<DATE> Contents

Attention to Akeni
Carolyn Todd
SFM's newest addition to the writing staff takes an in-depth look at akeni, their history and production techniques
Rikishi of Old
Joe Kuroda
Joe Kuroda slides former yokozuna Minanogawa under his SFM microscope
Eric Evaluates
Eric Blair
Eric's wit scythes through the SML and makes clear his opinion of where the future lies for online sumo forums.
Eternal Banzuke Phase II
Lon Howard
Stats, equations and mathematics all lead to a list of sumo's most prolific up and downers
Matta-Henka: Another View
Lon Howard
A row that will never be fully decided but Lon gives his impressions on it all the same
Heya Peek
Mark Buckton
Mihogaseki, former home of Estonian sekitori Baruto is toured (and peeked at) by SFM's Editor-in-Chief
SFM Interview
Mark Buckton
Mark interviews shin-komusubi Kokkai
Photo Bonanza
See the Nagoya basho and Akeni photo bonanzas
Nagoya Basho Summary
Lon Howard
Lon gives us his Nagoya basho summary, along with the henka sightings results
Lower Division Rikishi
Mikko Mattila
Mikko Mattila casts his watchful eye over lower division goings on in makushita and below.
Aki Ones to Watch
Carolyn Todd
Carolyn takes over the job of rikishi job performance prediction for SFM as she looks at those to keep an eye on come September
Kimarite Focus
Mikko Mattila
Our man Mikko's latest trio of kimarite get thrown about the SFM literary dohyo
Amateur Angles
Howard Gilbert
Howard returns with the second of his columns on the amateur sumo scene.
Sumo Game
SFM's very own quiz comes in for a bit of self scrutiny by our secretive man of questions. We'll call him 'X'.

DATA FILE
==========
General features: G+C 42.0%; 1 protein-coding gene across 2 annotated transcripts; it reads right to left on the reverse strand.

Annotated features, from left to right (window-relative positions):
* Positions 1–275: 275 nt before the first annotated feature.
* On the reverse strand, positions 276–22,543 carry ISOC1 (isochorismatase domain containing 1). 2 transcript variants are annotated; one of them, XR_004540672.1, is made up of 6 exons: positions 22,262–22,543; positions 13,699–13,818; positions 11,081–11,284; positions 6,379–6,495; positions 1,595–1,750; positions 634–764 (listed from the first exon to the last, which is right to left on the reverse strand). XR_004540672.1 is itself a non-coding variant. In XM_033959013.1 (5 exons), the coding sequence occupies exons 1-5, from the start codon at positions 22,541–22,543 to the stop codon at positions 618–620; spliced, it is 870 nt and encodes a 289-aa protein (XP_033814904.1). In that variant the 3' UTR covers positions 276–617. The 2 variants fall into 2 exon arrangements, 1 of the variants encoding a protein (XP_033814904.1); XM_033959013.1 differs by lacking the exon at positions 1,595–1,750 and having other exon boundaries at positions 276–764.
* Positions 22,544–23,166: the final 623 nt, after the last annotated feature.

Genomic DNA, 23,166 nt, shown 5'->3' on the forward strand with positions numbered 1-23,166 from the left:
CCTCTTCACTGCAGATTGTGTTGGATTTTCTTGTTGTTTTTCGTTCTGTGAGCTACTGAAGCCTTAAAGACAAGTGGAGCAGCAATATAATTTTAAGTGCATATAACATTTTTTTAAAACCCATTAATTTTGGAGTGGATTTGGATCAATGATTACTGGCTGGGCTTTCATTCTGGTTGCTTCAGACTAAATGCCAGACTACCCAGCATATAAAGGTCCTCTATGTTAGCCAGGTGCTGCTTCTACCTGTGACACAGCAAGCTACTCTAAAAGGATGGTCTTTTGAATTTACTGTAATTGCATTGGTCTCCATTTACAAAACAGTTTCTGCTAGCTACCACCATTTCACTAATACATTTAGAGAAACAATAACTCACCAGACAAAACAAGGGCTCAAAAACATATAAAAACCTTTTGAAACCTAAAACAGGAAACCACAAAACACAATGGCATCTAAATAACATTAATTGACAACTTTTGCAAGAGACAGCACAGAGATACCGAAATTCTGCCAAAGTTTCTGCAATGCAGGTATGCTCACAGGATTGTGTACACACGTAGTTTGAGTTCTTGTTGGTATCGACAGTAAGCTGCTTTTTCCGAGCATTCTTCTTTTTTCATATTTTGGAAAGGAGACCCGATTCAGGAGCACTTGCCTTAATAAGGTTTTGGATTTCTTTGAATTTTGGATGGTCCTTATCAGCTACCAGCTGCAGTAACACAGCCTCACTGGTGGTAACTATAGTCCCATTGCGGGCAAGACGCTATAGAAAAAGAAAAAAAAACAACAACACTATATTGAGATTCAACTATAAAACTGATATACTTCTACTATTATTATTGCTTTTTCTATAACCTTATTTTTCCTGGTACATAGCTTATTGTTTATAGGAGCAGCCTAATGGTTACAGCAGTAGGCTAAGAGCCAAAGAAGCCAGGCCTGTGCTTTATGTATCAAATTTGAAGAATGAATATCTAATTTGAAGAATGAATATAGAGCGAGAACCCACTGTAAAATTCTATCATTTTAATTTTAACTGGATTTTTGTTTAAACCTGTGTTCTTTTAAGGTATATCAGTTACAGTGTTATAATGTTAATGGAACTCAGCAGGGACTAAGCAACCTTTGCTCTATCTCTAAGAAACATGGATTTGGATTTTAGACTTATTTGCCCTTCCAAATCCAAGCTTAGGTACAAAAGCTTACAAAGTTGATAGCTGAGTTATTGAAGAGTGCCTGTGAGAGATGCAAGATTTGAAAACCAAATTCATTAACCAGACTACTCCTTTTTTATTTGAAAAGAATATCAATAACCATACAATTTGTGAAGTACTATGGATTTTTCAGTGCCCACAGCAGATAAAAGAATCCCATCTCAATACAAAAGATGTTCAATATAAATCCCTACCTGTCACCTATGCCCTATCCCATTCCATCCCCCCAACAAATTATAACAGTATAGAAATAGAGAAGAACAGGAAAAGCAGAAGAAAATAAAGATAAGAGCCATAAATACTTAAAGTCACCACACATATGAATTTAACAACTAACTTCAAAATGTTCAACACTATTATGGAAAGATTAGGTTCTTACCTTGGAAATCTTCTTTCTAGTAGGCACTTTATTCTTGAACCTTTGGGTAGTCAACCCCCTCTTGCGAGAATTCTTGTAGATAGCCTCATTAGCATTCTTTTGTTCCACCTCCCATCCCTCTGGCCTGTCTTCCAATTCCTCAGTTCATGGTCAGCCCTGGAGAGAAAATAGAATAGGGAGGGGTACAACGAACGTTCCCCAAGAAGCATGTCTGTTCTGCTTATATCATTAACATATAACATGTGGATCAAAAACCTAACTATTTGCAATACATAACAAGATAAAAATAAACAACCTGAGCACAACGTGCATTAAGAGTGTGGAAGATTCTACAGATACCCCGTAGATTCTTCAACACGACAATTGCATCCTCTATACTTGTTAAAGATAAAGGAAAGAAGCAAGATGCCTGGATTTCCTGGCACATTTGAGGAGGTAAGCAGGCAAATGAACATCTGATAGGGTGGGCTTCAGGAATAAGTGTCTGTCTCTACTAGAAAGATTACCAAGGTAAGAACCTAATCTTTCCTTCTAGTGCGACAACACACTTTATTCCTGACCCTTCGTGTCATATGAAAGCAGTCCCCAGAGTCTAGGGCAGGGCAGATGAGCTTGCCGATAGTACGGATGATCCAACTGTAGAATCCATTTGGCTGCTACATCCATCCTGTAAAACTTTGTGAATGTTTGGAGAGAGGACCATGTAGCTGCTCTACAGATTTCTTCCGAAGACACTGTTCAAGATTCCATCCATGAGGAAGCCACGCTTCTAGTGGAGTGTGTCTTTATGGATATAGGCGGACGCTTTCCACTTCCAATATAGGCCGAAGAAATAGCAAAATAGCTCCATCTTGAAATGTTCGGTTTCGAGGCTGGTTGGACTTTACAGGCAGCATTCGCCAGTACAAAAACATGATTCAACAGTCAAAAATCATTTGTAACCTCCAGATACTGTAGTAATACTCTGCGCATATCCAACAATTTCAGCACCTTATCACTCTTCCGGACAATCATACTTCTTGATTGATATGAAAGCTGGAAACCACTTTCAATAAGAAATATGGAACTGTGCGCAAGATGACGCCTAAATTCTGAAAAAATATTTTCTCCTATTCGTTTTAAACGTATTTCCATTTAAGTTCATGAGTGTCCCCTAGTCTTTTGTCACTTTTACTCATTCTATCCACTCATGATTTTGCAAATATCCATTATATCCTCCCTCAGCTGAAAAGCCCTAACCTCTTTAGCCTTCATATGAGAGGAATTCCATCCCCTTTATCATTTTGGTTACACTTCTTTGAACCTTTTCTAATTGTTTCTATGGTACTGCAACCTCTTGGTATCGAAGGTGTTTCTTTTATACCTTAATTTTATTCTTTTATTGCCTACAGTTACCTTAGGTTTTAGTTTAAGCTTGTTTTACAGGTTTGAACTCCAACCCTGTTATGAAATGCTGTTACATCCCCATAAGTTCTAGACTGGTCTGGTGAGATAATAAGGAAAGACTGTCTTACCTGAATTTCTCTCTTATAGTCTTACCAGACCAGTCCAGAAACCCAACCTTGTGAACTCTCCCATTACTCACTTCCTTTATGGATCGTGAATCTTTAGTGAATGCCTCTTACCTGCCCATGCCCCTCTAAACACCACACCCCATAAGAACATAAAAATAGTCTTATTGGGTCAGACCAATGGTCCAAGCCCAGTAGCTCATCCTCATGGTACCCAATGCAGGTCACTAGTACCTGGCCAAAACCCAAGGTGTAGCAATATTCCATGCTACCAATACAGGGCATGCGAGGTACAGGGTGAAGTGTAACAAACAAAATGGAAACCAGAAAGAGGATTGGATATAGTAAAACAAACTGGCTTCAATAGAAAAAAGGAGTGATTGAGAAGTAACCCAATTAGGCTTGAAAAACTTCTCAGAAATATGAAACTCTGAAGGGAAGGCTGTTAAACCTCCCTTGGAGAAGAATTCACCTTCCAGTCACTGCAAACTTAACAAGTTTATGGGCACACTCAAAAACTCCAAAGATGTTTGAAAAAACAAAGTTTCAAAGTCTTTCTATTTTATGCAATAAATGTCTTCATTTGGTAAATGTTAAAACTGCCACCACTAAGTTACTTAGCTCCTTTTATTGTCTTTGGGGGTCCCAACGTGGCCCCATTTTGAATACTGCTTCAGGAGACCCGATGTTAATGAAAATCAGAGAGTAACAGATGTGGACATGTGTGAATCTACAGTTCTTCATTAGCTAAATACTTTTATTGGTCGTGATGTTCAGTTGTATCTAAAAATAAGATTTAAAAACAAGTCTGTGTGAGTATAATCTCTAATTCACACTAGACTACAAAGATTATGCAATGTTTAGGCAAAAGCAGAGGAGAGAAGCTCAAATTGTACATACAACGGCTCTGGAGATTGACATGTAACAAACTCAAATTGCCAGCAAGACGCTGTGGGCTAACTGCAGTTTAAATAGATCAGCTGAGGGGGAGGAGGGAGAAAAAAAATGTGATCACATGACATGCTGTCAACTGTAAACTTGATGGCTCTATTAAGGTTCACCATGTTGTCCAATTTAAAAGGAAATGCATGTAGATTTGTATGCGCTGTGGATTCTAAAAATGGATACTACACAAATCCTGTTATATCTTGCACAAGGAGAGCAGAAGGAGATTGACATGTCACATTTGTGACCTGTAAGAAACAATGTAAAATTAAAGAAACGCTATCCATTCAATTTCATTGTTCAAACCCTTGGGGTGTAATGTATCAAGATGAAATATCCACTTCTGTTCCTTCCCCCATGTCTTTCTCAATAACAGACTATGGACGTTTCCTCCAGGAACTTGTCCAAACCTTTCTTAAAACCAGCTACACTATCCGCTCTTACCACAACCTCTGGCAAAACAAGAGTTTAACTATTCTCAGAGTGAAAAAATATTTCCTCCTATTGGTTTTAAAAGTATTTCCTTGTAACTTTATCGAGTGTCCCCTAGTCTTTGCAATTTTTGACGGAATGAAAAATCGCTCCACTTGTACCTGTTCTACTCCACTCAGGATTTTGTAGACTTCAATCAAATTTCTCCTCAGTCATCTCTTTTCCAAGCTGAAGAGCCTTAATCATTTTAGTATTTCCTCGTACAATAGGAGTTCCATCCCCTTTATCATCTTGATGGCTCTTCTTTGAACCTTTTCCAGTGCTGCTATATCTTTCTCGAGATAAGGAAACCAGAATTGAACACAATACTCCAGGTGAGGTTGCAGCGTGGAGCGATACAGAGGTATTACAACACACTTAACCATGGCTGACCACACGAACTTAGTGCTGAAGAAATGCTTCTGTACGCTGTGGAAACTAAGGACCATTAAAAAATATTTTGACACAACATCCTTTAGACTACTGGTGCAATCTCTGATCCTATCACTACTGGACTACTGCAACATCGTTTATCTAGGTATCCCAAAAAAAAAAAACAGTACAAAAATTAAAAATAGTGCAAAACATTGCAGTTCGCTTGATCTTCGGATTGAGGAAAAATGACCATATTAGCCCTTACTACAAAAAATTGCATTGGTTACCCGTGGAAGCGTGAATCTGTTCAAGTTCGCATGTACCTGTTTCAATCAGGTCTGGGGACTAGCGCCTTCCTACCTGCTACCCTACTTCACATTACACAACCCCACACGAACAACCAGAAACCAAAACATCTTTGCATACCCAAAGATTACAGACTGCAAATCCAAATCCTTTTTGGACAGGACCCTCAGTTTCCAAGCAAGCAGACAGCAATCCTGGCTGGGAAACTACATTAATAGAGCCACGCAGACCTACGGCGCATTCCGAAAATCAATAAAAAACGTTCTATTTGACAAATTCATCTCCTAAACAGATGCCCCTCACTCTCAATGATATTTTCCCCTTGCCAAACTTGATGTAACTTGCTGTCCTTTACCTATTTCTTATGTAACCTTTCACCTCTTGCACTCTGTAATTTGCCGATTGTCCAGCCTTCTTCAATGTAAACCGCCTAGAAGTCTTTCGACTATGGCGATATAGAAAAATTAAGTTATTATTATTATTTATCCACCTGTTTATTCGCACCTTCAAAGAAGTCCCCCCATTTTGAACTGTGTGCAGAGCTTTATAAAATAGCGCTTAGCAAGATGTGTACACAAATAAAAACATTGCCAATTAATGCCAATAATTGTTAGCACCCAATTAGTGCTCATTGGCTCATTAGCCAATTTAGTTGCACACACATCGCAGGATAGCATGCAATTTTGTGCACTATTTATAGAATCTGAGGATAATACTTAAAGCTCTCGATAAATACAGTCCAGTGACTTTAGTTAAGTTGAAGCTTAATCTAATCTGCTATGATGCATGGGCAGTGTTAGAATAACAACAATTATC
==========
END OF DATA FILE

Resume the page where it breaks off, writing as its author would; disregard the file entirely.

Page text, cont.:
Sumo in Print
Barbara Ann Klein
SFM’s Editor reviews “The Little Yokozuna”, a book for “young” (and older) adults
Kokugi Connections
Todd Lambert
Check out Todd's bimonthly focus on 3 of the WWW's best sumo sites
Fan Debate
Facilitator - Lon Howard
Keri Sibley and Eduardo de Paz  ponder the concept of ‘to pay or not to pay’ makushita salaries
SFM Cartoons
Stephen Thompson
Sit back and enjoy the offerings of one of sumo's premier artists
Lets Hear From You
What was it that made you a sumo fan? SFM’s own Todd Lambert details his path into sumofandom
Readers' Letters
See what our readers had to say since we last went out
Sumo Quiz
The Quizmaster
Answer the Qs and win yourself next basho’s banzuke.

Fan Debate:
Makushita Salaries –
Yea or Nay

Facilitated by Lon Howard

that is the second economic power in the world, sumo is only fighting against itself if the first objective is to preserve all aspects of the old ways of life. 

We are seeing that nowadays there are few good Japanese rikishi, basically because the old sumo way of life doesn’t stimulate them to join it. There are not many 16-year-old boys who will think very long about joining a heya when the prospects for the future are 14-16 hour days and no salary.  If they’re lucky, maybe when they are 27-years-old, they can reach juryo rank and receive some money, but there is also the risk of losing this rank only two months later and having to work a lot of hours again without any money.  And while he’s going through this, his fellow institute friends are working in an important company with a monthly salary, which lets them invite a girl to go to the cinema, or go to a bar with his friends after seeing a Giants game.  Even boys joining the military receive a salary and are highly respected.